Considering ‘Creating Places for People: An urban design protocol for Australian cities’

Creating Places for People: An urban design protocol for Australian cities is a document that feels nice and manageable to hold (you can download an electronic copy here). The heavy weight, non glossy paper has the slightly speckled look of recycled paper (which it is), and the cover is similar but a slightly heavier cardboard. It is a thin, smaller than A4, document, which has been printed in landscape and bound with a fold and two staples. Most of the text is black, but throughout colour is used for parts of headings, dot points and diagrams, with the main colour theme being blue and green. There are three full page colour photographs featuring action shots of people in three different award winning projects aroundAustralia. Just like four of the five smaller images on the front cover, these images are not referred to in the text. The fifth image on the front cover is a larger version of the ‘town/district’ illustration used in a diagram outlining the ‘national to site level’ of scale contexts.

The first part of the title of the document, Creating places for people is in itself interesting. The primacy of human needs is first and foremost, which is hardly surprising, but the active stance of ‘creating’, the approach to looking at ‘places’ rather than just buildings, and I choose to read into the word ‘people’ not just humans, but ones that are socially embedded.

That it is an urban design protocol for Australian cities seems to make sense in such a highly urbanised country. Furthermore, we seem to have some obsession with splintering urban and rural/regional research (and then remote ATSI communities are a whole other story), so I guess a blanket ‘Australian design protocol’ would be out of the question. However, it seems I misread what counts as ‘urban’ or a ‘city’, as the ’12 broadly agreed principles… can be applied to any project or location – whether it is in a large capital city, regional centre or rural town.’ (1).

In the foreword the protocol is described as ‘a collective commitment to best practice urban design’ which ‘is the result of two ears of collaboration between peak community and industry organisations, and governments at all levels.’ (iv) Indeed, the list of organisations involved does include the Australian Government, state government architect offices, Property Council of Australia, and others including the National Heart Foundation of Australia (v).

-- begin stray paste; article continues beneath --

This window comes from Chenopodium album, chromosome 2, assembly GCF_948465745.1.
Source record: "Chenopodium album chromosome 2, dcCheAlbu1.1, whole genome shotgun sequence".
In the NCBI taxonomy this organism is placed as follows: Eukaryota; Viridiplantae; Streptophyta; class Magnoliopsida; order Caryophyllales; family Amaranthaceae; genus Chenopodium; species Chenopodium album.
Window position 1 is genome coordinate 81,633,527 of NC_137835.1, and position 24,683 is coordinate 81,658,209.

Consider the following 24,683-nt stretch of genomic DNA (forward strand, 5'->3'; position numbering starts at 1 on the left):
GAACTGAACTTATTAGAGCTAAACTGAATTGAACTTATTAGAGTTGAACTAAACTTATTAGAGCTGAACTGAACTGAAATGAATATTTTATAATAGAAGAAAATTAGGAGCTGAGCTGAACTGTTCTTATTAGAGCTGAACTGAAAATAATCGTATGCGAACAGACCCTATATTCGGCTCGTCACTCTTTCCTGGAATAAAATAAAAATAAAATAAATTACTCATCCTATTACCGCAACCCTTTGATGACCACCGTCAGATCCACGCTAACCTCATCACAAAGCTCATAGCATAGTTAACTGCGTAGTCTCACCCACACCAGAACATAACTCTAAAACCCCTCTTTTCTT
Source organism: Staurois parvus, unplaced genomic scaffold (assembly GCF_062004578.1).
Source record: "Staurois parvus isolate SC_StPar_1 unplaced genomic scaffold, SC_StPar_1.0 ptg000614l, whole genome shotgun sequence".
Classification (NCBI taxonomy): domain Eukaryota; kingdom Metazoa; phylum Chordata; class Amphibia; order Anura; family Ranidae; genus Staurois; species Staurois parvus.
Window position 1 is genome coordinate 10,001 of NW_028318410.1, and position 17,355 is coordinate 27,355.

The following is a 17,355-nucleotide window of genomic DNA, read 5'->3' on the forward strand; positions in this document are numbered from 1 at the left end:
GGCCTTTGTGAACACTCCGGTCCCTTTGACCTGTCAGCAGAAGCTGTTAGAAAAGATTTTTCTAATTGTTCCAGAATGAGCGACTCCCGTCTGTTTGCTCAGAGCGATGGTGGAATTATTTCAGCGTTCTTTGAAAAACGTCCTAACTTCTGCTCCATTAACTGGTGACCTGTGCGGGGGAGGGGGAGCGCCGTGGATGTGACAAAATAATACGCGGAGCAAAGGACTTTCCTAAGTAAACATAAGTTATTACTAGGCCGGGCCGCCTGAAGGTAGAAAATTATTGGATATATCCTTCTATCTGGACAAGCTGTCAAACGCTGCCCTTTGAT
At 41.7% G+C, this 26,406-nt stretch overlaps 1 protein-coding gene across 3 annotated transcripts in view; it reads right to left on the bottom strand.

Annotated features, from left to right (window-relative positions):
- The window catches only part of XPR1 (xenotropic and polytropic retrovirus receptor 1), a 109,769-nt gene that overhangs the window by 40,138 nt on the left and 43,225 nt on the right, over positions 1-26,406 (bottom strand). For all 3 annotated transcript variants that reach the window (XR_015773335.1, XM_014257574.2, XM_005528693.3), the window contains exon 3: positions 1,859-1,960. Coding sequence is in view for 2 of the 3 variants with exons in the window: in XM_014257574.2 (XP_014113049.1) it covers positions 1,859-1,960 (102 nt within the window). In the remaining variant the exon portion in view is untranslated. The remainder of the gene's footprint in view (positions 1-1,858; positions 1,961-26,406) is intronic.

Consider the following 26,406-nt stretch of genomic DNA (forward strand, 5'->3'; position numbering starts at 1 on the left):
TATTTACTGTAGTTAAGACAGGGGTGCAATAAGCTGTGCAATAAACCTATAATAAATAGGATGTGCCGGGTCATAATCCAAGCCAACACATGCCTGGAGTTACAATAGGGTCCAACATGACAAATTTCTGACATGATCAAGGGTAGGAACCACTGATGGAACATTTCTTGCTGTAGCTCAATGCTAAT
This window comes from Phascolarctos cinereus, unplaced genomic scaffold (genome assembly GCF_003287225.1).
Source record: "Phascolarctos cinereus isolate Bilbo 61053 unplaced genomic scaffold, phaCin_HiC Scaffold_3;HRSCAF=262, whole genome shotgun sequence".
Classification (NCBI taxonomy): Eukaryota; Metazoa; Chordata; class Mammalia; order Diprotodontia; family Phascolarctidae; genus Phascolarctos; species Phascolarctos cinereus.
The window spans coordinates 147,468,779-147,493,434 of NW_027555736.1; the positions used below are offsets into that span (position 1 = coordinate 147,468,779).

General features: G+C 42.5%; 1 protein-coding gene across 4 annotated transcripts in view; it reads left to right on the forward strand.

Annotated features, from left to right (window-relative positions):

As for the content of the protocol itself, they certainly managed to meet what I would think of as being any vague ‘broadly agreeable’ criteria. People using spaces is an aim, and there is specific mention of respecting ‘the needs and aspirations of the community that lives and works there’ (9). There is mention of cultivating ‘cohesive + inclusive communities’ (7). As I am not used to reading diagrams it took me a few minutes (and moving onto the next page to work out that it is part of the definition of one the ‘five pillars, Liveability, which the ‘twelve basic principles’ are ticked off again (8).

Liveability is dealt with primarily through ‘design principles about people’ (comfortable, vibrant, safe, walkable), although it apparently also has a lighter grey tick against some of the ‘design principles about place’ (enhancing, connected, diverse), and one of the ‘principles about leadership and governance’ (engagement) (8). I was most interested in the ‘connected’ principle, which is defined as, ‘Connects physically + socially.’ (8). However, I was not too surprised in a design protocol that the ‘Attributes-How it helps to achieve world-class urban design’ did not include any mention of fostering connections between people.

In conclusion, while the document does appear to be something that you would expect to find broad agreement on, there are clearly some very big claims about people and places in this document. It is not necessarily a bad thing that such a document makes claims, just if I was to unpack it far enough to actually start to discuss the politics behind the protocols I would probably come across as being more than a bit of a tosser.

P.S. The little icons used throughout the report are sort of cute and do make it easier to see where each box in the summary (Appendix A) was drawn from in the report, but who decided that ‘comfortable’ would be a girl with pigtails holding hands with a man, who is holding hands with a woman, who is holding hands with a boy in shorts?


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